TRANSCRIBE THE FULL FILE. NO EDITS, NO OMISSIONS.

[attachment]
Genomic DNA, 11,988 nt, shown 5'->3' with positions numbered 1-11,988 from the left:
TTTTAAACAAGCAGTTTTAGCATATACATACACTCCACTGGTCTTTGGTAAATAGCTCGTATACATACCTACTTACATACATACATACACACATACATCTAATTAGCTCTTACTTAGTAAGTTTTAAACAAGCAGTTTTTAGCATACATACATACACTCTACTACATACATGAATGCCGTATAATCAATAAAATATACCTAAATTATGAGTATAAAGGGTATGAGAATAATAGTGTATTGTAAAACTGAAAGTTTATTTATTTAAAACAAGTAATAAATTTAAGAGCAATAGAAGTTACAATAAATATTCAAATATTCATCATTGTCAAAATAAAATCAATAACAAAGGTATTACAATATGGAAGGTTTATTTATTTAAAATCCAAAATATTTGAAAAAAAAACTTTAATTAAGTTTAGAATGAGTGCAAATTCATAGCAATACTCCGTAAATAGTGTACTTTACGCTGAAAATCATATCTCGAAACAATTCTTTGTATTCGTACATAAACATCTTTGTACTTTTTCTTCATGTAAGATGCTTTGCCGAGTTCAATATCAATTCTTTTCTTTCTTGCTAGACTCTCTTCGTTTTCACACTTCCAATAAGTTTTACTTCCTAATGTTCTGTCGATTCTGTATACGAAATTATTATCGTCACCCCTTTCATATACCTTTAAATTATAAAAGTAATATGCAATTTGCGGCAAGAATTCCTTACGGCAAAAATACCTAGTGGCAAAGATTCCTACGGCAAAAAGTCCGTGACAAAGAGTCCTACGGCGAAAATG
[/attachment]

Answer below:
Genomic DNA, 11,988 nt, shown 5'->3' with positions numbered 1-11,988 from the left:
TTTTAAACAAGCAGTTTTAGCATATACATACACTCCACTGGTCTTTGGTAAATAGCTCGTATACATACCTACTTACATACATACATACACACATACATCTAATTAGCTCTTACTTAGTAAGTTTTAAACAAGCAGTTTTTAGCATACATACATACACTCTACTACATACATGAATGCCGTATAATCAATAAAATATACCTAAATTATGAGTATAAAGGGTATGAGAATAATAGTGTATTGTAAAACTGAAAGTTTATTTATTTAAAACAAGTAATAAATTTAAGAGCAATAGAAGTTACAATAAATATTCAAATATTCATCATTGTCAAAATAAAATCAATAACAAAGGTATTACAATATGGAAGGTTTATTTATTTAAAATCCAAAATATTTGAAAAAAAAACTTTAATTAAGTTTAGAATGAGTGCAAATTCATAGCAATACTCCGTAAATAGTGTACTTTACGCTGAAAATCATATCTCGAAACAATTCTTTGTATTCGTACATAAACATCTTTGTACTTTTTCTTCATGTAAGATGCTTTGCCGAGTTCAATATCAATTCTTTTCTTTCTTGCTAGACTCTCTTCGTTTTCACACTTCCAATAAGTTTTACTTCCTAATGTTCTGTCGATTCTGTATACGAAATTATTATCGTCACCCCTTTCATATACCTTTAAATTATAAAAGTAATATGCAATTTGCGGCAAGAATTCCTTACGGCAAAAATACCTAGTGGCAAAGATTCCTACGGCAAAAAGTCCGTGACAAAGAGTCCTACGGCGAAAATG